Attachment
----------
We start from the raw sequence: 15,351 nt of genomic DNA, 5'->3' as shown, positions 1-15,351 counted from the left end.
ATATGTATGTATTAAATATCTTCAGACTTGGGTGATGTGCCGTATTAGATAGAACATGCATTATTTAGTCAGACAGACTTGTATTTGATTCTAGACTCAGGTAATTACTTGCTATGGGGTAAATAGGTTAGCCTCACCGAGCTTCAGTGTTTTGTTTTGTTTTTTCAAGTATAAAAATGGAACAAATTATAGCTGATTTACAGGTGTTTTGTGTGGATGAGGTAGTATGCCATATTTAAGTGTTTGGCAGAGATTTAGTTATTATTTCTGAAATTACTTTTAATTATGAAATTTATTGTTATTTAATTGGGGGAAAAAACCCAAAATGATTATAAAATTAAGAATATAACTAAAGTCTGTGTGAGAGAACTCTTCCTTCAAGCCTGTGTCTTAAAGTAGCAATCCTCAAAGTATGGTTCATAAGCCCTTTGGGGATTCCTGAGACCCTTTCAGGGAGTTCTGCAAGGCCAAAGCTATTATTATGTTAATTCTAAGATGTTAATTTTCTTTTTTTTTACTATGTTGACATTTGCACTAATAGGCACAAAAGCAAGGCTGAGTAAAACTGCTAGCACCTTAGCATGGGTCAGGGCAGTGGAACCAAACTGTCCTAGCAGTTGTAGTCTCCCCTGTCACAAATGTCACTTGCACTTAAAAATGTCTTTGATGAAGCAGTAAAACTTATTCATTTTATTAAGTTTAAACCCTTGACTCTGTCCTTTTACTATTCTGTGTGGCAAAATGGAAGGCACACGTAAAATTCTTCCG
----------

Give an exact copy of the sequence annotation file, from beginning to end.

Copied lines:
We start from the raw sequence: 15,351 nt of genomic DNA, 5'->3' as shown, positions 1-15,351 counted from the left end.
ATATGTATGTATTAAATATCTTCAGACTTGGGTGATGTGCCGTATTAGATAGAACATGCATTATTTAGTCAGACAGACTTGTATTTGATTCTAGACTCAGGTAATTACTTGCTATGGGGTAAATAGGTTAGCCTCACCGAGCTTCAGTGTTTTGTTTTGTTTTTTCAAGTATAAAAATGGAACAAATTATAGCTGATTTACAGGTGTTTTGTGTGGATGAGGTAGTATGCCATATTTAAGTGTTTGGCAGAGATTTAGTTATTATTTCTGAAATTACTTTTAATTATGAAATTTATTGTTATTTAATTGGGGGAAAAAACCCAAAATGATTATAAAATTAAGAATATAACTAAAGTCTGTGTGAGAGAACTCTTCCTTCAAGCCTGTGTCTTAAAGTAGCAATCCTCAAAGTATGGTTCATAAGCCCTTTGGGGATTCCTGAGACCCTTTCAGGGAGTTCTGCAAGGCCAAAGCTATTATTATGTTAATTCTAAGATGTTAATTTTCTTTTTTTTTACTATGTTGACATTTGCACTAATAGGCACAAAAGCAAGGCTGAGTAAAACTGCTAGCACCTTAGCATGGGTCAGGGCAGTGGAACCAAACTGTCCTAGCAGTTGTAGTCTCCCCTGTCACAAATGTCACTTGCACTTAAAAATGTCTTTGATGAAGCAGTAAAACTTATTCATTTTATTAAGTTTAAACCCTTGACTCTGTCCTTTTACTATTCTGTGTGGCAAAATGGAAGGCACACGTAAAATTCTTCCG